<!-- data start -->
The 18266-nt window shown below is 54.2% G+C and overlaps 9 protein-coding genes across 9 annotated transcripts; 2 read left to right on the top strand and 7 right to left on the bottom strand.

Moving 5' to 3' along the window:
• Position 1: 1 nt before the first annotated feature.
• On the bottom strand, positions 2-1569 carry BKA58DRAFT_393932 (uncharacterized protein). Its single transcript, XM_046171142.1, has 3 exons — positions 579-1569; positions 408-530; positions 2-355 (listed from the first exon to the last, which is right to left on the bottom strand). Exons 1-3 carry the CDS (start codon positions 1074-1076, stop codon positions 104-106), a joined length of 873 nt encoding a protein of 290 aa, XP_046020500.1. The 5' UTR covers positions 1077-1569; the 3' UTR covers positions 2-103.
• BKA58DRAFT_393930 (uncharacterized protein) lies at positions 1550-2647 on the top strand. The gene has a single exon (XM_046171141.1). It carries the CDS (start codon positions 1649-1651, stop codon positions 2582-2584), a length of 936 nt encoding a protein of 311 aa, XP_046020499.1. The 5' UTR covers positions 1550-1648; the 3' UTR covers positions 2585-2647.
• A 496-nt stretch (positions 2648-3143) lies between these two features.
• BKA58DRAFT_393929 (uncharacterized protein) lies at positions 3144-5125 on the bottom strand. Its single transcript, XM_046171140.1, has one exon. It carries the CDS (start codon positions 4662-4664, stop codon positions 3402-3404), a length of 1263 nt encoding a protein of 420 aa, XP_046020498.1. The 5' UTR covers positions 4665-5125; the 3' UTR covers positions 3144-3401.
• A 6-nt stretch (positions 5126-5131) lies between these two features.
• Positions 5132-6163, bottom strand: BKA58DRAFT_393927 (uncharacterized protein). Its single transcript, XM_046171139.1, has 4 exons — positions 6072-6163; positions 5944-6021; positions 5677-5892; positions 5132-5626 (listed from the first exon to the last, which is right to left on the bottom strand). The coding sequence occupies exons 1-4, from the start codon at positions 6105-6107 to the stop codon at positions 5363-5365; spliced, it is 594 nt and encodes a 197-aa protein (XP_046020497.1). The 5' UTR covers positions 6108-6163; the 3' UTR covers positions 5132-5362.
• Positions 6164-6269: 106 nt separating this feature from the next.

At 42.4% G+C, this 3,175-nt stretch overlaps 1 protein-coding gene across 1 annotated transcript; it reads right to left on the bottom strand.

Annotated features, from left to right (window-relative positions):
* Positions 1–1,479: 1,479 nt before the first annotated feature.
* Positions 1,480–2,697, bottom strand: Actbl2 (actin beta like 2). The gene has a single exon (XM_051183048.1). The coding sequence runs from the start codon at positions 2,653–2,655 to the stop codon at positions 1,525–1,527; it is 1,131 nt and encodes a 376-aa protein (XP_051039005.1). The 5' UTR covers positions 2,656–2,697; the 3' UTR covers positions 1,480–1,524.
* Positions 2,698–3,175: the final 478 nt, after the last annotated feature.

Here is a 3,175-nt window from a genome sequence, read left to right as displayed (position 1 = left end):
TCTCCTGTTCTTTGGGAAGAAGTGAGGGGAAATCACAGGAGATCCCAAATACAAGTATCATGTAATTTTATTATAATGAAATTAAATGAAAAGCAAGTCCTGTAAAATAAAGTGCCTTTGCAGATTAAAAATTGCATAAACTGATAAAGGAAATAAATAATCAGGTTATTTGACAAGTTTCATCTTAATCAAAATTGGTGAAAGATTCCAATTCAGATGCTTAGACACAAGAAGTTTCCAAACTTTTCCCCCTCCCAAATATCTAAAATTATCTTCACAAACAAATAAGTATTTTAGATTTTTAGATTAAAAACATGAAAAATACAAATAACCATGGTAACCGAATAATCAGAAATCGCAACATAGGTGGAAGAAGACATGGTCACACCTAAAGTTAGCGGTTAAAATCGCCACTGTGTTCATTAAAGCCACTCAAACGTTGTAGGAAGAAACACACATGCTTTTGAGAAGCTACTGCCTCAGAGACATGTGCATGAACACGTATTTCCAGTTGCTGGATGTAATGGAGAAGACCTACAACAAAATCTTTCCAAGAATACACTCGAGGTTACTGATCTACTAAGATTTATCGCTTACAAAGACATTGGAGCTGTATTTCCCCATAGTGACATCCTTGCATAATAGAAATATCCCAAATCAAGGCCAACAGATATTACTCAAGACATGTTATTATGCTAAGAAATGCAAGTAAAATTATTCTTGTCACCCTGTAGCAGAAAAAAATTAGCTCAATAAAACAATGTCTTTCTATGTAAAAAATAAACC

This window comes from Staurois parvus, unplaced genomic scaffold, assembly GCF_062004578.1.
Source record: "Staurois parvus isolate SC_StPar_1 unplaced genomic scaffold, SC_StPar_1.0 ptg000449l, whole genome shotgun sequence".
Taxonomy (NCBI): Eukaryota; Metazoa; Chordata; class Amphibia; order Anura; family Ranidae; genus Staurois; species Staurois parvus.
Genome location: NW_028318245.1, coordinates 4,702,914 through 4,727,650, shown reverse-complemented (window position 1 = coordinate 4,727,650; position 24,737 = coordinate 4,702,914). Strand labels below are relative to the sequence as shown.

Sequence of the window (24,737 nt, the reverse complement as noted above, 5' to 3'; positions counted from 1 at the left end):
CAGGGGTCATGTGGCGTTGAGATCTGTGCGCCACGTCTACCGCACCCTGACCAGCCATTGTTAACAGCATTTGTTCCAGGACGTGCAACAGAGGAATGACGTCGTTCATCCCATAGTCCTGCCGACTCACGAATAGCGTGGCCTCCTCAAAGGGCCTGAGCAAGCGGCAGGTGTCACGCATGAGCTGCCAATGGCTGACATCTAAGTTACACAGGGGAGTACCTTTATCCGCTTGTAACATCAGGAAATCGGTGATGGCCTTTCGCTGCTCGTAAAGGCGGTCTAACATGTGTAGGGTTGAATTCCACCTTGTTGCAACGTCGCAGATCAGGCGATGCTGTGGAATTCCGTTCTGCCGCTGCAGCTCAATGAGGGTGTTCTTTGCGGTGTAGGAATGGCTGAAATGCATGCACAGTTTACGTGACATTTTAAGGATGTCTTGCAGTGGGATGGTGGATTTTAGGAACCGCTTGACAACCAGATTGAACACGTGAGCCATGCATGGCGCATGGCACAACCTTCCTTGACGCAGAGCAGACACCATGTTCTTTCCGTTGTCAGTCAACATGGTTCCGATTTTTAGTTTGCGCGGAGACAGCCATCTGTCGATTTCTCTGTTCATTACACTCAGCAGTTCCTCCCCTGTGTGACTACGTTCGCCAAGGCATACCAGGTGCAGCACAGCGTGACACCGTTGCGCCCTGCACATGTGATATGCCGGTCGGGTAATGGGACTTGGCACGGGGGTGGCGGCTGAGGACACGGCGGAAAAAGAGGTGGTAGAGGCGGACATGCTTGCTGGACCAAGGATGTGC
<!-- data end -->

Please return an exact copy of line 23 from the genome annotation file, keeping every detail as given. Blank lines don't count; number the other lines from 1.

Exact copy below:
CAGGGGTCATGTGGCGTTGAGATCTGTGCGCCACGTCTACCGCACCCTGACCAGCCATTGTTAACAGCATTTGTTCCAGGACGTGCAACAGAGGAATGACGTCGTTCATCCCATAGTCCTGCCGACTCACGAATAGCGTGGCCTCCTCAAAGGGCCTGAGCAAGCGGCAGGTGTCACGCATGAGCTGCCAATGGCTGACATCTAAGTTACACAGGGGAGTACCTTTATCCGCTTGTAACATCAGGAAATCGGTGATGGCCTTTCGCTGCTCGTAAAGGCGGTCTAACATGTGTAGGGTTGAATTCCACCTTGTTGCAACGTCGCAGATCAGGCGATGCTGTGGAATTCCGTTCTGCCGCTGCAGCTCAATGAGGGTGTTCTTTGCGGTGTAGGAATGGCTGAAATGCATGCACAGTTTACGTGACATTTTAAGGATGTCTTGCAGTGGGATGGTGGATTTTAGGAACCGCTTGACAACCAGATTGAACACGTGAGCCATGCATGGCGCATGGCACAACCTTCCTTGACGCAGAGCAGACACCATGTTCTTTCCGTTGTCAGTCAACATGGTTCCGATTTTTAGTTTGCGCGGAGACAGCCATCTGTCGATTTCTCTGTTCATTACACTCAGCAGTTCCTCCCCTGTGTGACTACGTTCGCCAAGGCATACCAGGTGCAGCACAGCGTGACACCGTTGCGCCCTGCACATGTGATATGCCGGTCGGGTAATGGGACTTGGCACGGGGGTGGCGGCTGAGGACACGGCGGAAAAAGAGGTGGTAGAGGCGGACATGCTTGCTGGACCAAGGATGTGC